How to Debate at Work and Maybe Get a Promotion

Whenever I am asked by a high school student what they should study in college, I always tell them that their major does not matter. What matters is that they take a couple of classes in English. No matter your profession, the only way to advance, to get promoted, in your career is by having, at a minimum, a good command of the English language. You have to be able to write well and, just as importantly, to speak well.

In Thomas Jefferson: The Art of Power, Jon Meacham writes,

[John] Adams said, “A public speaker who inserts himself, or is urged by others into the conduct of affairs, by daily exertions to justify his measures and answer the objections of opponents, makes himself too familiar with the public, and unavoidably makes himself enemies”

To write public papers or to negotiate quietly, away from the floor of an assembly or even away from a largish committee, enabled a politician to exert his will with less risk of creating animosity. [p.108.]

Put differently, if you have a problem with something at work, sit down, shut up, and put it in writing. Adams, as he was so often, was correct. And for one very simple reason.

When you debate someone verbally, it is almost always viewed as an attack. The other person feels a need to immediately respond. Immediate responses can be emotional. Rarely does the person have time to think. However, if you write something, and take the time to proofread it, you’ll also, literally, add oxygen to the equation (as in, taking time to breathe) and you may calm down. As the saying goes, “Calmer heads will prevail.” Similarly, saying, “Let me think about this. I don’t think it is as simple or clear-cut as it appears at first. I’ll send you something later today,” gives you time to properly think the matter through and, more importantly, to word you response carefully in a way that cannot be misquoted. A person can honestly, or dishonestly, misquote something that has been said, but not written – at least not for long.

You don’t want to be the victim of “telephone,” the children’s’ game where the first child whispers something to the second child, who then repeats it to the third. By the time it reaches the fifteenth child, any resemblance between the original statement and the final one it totally coincidental. That does not matter when playing a game; it most certainly does matter when trying to create policy.

Most people think that Lincoln won the debate again Douglas. Most people think they were debating for the presidency. Most people are wrong. But that’s not what is important. What’s important is that most people think the foolishness that we call “debates” today was what they did. They didn’t. The first speaker spoke for an hour. The second spoke for an hour and a half. The first had a half hour to respond. Can you imagine any of the candidates who have recently run for public office being able to do that? And I am not talking about the physical stamina and dignity. To stand for 60 minutes and speak, and then to sit for 90 minutes and not say a word, takes more than physical strength. Both men, whether you agree with them or not, were as brilliant when they began as when there time finished.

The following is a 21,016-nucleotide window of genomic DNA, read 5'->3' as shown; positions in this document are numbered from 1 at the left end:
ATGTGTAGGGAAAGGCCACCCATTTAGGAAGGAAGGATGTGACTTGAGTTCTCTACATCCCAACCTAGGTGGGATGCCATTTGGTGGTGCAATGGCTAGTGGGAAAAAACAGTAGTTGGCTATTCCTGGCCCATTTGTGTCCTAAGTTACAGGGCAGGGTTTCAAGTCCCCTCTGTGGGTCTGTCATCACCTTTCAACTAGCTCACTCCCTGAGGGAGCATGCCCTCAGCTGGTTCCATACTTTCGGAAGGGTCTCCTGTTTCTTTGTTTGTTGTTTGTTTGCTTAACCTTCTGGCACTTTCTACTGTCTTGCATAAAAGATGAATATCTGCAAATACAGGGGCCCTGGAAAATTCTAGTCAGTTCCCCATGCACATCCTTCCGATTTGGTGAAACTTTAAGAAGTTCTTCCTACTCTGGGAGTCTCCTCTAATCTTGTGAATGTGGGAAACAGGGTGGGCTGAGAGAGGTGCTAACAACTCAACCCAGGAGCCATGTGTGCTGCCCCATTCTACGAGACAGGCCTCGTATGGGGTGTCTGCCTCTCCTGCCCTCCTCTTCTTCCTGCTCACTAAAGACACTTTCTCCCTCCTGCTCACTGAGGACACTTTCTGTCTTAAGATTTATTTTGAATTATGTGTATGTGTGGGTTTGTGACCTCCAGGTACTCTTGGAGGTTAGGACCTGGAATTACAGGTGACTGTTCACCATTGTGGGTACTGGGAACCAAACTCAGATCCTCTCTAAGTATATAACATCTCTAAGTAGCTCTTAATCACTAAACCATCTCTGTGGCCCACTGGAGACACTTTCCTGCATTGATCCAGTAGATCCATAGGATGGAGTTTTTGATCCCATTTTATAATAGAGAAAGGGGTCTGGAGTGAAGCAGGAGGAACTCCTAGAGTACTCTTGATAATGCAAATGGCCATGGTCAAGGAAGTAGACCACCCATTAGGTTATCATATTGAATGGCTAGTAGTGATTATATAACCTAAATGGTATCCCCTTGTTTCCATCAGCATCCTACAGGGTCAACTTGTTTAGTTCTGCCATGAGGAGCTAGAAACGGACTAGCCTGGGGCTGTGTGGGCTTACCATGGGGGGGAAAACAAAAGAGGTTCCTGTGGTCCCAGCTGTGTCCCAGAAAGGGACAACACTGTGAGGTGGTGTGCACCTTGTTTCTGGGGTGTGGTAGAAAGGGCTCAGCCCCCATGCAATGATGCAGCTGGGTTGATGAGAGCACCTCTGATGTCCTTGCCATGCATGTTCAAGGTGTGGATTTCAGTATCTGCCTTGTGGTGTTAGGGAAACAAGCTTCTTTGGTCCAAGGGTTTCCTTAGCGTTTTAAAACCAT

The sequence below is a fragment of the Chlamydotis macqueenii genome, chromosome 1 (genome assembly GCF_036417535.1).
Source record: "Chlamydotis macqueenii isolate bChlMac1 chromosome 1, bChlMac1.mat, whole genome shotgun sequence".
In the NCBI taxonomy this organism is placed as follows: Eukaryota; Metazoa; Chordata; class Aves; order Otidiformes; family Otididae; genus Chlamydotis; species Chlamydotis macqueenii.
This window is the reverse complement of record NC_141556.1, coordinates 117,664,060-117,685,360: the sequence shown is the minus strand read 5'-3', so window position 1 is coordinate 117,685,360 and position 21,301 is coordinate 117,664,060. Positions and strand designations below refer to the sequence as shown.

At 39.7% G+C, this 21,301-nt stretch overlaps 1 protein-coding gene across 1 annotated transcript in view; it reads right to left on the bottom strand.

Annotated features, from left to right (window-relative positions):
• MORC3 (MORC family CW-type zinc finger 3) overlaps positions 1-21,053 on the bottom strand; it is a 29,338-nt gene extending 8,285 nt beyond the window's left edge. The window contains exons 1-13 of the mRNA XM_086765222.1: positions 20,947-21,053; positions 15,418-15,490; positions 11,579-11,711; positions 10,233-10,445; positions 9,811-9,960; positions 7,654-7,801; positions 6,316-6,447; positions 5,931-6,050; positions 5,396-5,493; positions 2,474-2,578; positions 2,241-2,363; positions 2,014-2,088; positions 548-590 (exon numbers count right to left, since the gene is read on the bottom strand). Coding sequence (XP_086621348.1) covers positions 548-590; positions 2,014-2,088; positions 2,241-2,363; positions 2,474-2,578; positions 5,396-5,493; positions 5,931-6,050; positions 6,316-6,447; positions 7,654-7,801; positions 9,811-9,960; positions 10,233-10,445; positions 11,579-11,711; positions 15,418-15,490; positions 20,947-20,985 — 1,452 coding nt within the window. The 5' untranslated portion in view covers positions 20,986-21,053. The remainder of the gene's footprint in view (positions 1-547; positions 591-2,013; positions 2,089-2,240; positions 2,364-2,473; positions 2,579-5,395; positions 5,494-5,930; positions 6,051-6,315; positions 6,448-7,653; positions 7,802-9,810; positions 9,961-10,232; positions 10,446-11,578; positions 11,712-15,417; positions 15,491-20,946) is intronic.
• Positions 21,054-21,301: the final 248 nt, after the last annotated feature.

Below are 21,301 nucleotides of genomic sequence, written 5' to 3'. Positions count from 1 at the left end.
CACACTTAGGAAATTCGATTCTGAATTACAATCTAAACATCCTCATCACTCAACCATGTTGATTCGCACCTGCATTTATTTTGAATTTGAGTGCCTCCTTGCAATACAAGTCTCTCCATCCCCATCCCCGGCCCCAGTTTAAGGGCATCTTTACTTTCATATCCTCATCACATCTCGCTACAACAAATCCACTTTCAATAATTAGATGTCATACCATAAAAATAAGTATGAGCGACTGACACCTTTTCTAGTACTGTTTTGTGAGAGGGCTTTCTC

I’m no Lincoln. I’m no Douglas. And, respectfully, I doubt any of you are either. Our formal education is certainly better today than in ante bellum America, but not the informal. I just don’t think we have it in us. But Socrates…that’s a different subject.

If you have to publicly debate, by which I mean to defend a proposal in the office, your responses may be seen as attacks, unless you follow Socrates (and even then, an immature opponent still will not understand). The Socratic Approach, as it is called, is to ask questions to cause the other side, and force the audience to think critically. Asking questions, instead of making declarative statements, appears to be less confrontational but, in truth, it is a far more effective strategy and can be devastating because it requires the person to logically, rationally and, most importantly, dispassionately, defend their position. If they respond with emotion, they lose!

Being Lincoln or Douglas causes the audience to think but not, necessarily, to stay awake. Being Socrates, causes the audience to think and keeps them engaged, awake, because the “debate” is rapid fire. But this means that you, the questioner, have to be prepared. You have to understand what the other side is going to say. You have to appreciate their logic and know how to attack it not them.

I have always found that a higher level of debate results in better decisions. Allow your staff to ask probing questions, in fact, let them know that they are expected to ask and respond to probing questions, and, most importantly, to do so respectfully. Do that and your decision making will be exemplary and the results exceptional.